The other side of the finish line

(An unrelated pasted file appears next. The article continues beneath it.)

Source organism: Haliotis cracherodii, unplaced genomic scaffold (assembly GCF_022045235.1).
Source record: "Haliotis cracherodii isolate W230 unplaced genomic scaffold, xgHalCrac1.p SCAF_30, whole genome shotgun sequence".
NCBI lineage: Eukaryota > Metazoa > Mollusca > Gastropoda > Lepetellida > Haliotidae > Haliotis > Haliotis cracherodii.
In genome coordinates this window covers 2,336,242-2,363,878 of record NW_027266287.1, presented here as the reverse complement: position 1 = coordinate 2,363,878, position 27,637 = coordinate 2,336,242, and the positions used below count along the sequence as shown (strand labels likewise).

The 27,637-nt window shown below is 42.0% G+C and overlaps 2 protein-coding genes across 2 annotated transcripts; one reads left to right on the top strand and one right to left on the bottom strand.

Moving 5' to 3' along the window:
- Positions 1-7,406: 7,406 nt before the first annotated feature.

(All photos courtesy Chattajack.)One recent Saturday I drove thirty minutes to Hale’s Bar Marina on Nickajack Lake. I had signed up to volunteer for the Chattajack 31, a kayak, canoe, and paddleboard race on the Tennessee River, from downtown Chattanooga to the marina where I was to work the finish.Grey drizzle and chill wind kept us all layered up as the timing crew arrived with tents, tables, chairs, and loads of electronic gear.Looming over us was the derelict remains of the Hale’s Bar power station, its massive stone walls, broken windows, and flocks of pigeons creating an apocalyptic vibe next to the piers of houseboats, fishing yachts, and the friendly small marina store.More volunteers arrived, along with the person who would be in charge of us. I got my bright-yellow shirt and started helping with setup.As it happened, I worked the day as part of the finish-line crew who helped get boats and their paddlers up onto the pier, carried their boats up to the parking lot, and helped them basically reconnect with existence out of the water and on firm walking surfaces. Our standard advice to the finishers once they exited their boats and reached the concrete dock was to stand up and be still for a few moments, to let the blood return to legs and for nerves and muscles to recommence their normal operations.(The finishers' take-out crew.)The paddlers left Chattanooga's riverfront at 10 am, and just under four hours later the first-place finisher, a tandem surfski, crossed the finish line. Another tandem surfski followed, just twelve seconds later, and third was a six-person outrigger canoe. The first kayak arrived an hour later, and the fastest SUP (stand-up paddleboard) made it in 5:14:16. The last finisher arrived eight and a half hours after the start.For hours in between, they streamed in: outrigger canoes and Old Town classic canoes that weighed a ton, racing kayaks, and eventually, the paddleboards. The contestants arrived in every size, shape, apparent fitness level, age, and demographic group. Some had to be literally dragged onto the pier; others nimbly hopped up after six hours of headwind and chill.There were families there to support the paddlers, and significant others, and friends. Two women in hippo costumes. Lots of cowbells (some handed out by the race). Family disobeying the rules and rushing to the pier to hug their loved ones. Men with shivering lips, women whose feet refused to work for a moment.There was the paddleboard with a speaker bungeed to its bow, blaring metal as its middle-aged male captain paddled up. I noticed a healthy sprinkling of Aussie accents among the contestants.There were 478 paddlers at the start, of whom 439 finished. So there were 39 DNFs (Did Not Finish), including a few who, we were told, got out of the water at the first cutoff, 10 miles in.(The race began in 2012, and five-time finishers earn a belt buckle.)Mountaineers were the first to be described (by one of their own, in fact) as "conquerors of the useless." You can argue that their achievements do little to serve society, or make the world a better place. You could say the same about the Chattajack finishers, or marathoners, or any of the ways in which humans challenge themselves. But, really, so what? "What a waste of time and money, " I imagine people saying about Chattajack as they dust off their collection of Delft figurines or devote Saturdays to SEC football. The point is, it's all good. Doing things for their own sake, or for our own sake, is totally defensible.I entered my first triathlon in the mid-80s, and ever since have participated in running and cycling events of various lengths. But Chattajack was my first time volunteering at a race. Standing on the other side of the finish line for the first time, I was inspired by those who maneuvered their crafts to our take-out pier after 25 miles of headwind and little current, for no tangible reward other than a finisher's medal and a bottle of chocolate milk.From my vantage point, it was obvious that most if not all of those paddlers had learned something about themselves, and perhaps about life, in the intervening hours on the Tennessee River. That's what the training, and the expense, and the pain and cold and soreness, are for.That's why, before too much time has passed, I'll probably be back out there for a trail marathon, or some other race. Who knows? Perhaps next October I'll look for my own lessons on the river, paddling the Chattajack.